Physical exercise in general has a number of benefits for the health of your body:-
- improves circulation, improves heart efficiency and maintains artery elasticity
- tones respiratory muscles, improving exchange of oxygen and carbon dioxide
- aids elimination of toxic and metabolic wastes by promoting perspiration and intestinal motility
- stimulates endorphin release in the brain, fighting depression and improving our mood
- regulates metabolism
- neutralises stress
- enhances immune function
Walking has even more benefits in addition to the above:-
- it integrates and exercises the brain – requiring input from our balance receptors (mainly inner ear and jaw); proprioception from our feet, low back and neck; visual input and further information from pretty much everywhere else in the body. This is why it takes babies so long to learn.
- the opposite arm and leg movements help harmonise the whole nervous system – improving mental function and co-ordination. Children with less co-ordination and learning difficulties like dyslexia tend to have been poor crawlers or walked too soon. A simple exercise may be all that’s needed to correct these problems, even as an adult.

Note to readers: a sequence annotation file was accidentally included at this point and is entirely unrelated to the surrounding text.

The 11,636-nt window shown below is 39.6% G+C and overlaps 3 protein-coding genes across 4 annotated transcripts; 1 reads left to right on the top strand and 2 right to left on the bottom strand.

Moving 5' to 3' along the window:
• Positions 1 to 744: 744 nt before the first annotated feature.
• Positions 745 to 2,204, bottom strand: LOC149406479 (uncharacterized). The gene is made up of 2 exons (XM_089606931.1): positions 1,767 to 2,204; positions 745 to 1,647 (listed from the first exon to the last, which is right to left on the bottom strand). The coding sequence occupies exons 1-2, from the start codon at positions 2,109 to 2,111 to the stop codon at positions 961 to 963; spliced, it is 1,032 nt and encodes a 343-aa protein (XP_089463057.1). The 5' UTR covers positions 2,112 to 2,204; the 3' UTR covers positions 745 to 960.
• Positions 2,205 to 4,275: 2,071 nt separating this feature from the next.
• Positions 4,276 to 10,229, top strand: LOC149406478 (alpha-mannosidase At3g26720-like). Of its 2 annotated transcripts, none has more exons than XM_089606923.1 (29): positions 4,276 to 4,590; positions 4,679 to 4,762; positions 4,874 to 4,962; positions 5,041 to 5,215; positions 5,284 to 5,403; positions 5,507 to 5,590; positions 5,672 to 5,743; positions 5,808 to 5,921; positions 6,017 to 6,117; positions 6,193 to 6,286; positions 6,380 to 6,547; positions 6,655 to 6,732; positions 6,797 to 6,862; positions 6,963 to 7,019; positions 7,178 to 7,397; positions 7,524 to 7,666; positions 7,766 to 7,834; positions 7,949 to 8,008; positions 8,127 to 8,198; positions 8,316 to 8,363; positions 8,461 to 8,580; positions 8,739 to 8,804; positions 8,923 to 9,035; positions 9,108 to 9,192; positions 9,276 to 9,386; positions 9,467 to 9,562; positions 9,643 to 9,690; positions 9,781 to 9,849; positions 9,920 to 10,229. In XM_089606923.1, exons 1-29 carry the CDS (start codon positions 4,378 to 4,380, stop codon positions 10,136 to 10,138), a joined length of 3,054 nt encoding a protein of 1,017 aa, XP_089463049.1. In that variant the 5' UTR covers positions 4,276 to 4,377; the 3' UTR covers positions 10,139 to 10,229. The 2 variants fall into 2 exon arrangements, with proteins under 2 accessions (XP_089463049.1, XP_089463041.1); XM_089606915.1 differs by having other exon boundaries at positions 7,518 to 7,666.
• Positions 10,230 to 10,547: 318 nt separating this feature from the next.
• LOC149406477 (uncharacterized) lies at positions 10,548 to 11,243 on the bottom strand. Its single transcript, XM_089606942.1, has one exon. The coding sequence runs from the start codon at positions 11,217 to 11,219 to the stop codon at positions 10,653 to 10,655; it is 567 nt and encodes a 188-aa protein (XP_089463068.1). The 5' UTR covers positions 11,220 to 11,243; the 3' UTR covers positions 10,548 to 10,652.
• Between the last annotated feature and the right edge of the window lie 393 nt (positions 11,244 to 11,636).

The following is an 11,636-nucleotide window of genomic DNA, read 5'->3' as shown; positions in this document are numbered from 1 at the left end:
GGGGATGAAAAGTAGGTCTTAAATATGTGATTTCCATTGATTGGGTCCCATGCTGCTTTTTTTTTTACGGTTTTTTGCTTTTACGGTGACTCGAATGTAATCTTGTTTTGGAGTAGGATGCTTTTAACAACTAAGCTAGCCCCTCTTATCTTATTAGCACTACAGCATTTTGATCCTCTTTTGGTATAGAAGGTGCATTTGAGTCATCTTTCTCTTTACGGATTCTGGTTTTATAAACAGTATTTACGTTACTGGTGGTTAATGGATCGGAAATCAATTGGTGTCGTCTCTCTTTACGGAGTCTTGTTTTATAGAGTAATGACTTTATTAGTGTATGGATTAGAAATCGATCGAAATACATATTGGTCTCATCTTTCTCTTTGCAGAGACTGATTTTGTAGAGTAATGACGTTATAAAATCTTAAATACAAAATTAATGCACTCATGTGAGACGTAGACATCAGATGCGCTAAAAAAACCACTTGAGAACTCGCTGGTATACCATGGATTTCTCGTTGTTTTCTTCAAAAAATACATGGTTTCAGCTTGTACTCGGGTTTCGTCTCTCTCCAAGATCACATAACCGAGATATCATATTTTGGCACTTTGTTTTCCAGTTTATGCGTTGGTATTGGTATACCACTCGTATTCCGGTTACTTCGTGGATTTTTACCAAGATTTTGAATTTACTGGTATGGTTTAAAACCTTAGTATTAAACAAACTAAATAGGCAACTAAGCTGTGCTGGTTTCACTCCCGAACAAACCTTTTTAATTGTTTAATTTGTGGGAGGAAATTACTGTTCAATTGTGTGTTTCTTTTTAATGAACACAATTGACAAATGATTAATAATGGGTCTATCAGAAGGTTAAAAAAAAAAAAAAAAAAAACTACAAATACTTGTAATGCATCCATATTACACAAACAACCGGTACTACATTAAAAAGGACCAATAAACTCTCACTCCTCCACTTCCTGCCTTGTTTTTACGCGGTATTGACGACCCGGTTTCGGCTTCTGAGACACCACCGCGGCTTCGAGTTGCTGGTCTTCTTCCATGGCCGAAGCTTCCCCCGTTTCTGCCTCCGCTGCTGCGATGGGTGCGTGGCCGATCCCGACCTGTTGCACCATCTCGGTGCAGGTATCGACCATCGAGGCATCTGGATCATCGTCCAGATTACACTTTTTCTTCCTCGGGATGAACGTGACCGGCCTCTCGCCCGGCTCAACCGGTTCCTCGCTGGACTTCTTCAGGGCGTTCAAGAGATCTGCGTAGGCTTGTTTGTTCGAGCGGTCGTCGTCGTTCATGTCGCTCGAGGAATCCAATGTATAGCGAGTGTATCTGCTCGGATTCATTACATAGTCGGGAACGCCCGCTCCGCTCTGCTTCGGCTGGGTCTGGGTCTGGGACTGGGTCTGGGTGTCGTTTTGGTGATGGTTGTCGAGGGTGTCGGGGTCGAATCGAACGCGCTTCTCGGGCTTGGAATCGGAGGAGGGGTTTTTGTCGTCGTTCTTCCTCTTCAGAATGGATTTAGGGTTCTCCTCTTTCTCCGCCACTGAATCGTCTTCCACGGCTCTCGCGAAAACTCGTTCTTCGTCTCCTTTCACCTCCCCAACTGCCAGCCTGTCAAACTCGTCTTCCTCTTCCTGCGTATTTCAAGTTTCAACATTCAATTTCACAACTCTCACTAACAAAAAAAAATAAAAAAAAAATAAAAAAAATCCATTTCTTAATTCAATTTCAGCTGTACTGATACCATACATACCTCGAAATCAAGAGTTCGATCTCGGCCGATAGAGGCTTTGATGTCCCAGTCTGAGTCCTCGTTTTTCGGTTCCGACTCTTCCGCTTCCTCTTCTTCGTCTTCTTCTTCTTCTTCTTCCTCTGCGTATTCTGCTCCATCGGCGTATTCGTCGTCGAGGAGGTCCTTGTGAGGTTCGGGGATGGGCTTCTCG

- walking is the only exercise that properly exercises your sacroiliac joints in your pelvis, which are responsible for 70% of back pain
- walking stimulates ‘cranio-sacral’ rhythm, which in simple terms means your brain and nervous system keep bathed in nutrients. Cerebro-spinal fluid is the ‘blood’ of the nervous system, including the brain. The heart does not pump this fluid so other mechanisms such as deep breathing and walking are employed.
- May be the only acceptable pre-breakfast exercise. You read that correctly, exercising while you are in a fasting state places your body under a great deal of stress and may be worse than not doing it at all!
Medical research has actually documented active walkers as having 20% less chance of getting breast cancer, a 30% less chance of getting heart disease, a 50% less chance of diabetes. No drug can do this.
So how much do you have to do? To improve your heart as little as half an hour, three times a week at a moderately brisk pace. The most benefits are gained by walking 7 hours a week, so a few short walks at lunch time or in the evening, with longer ones at the weekend.
To top it all off, walking requires no special equipment, it costs nothing, you already know how to do it and you can do it anywhere.
Thank you for reading, now go and have a walk.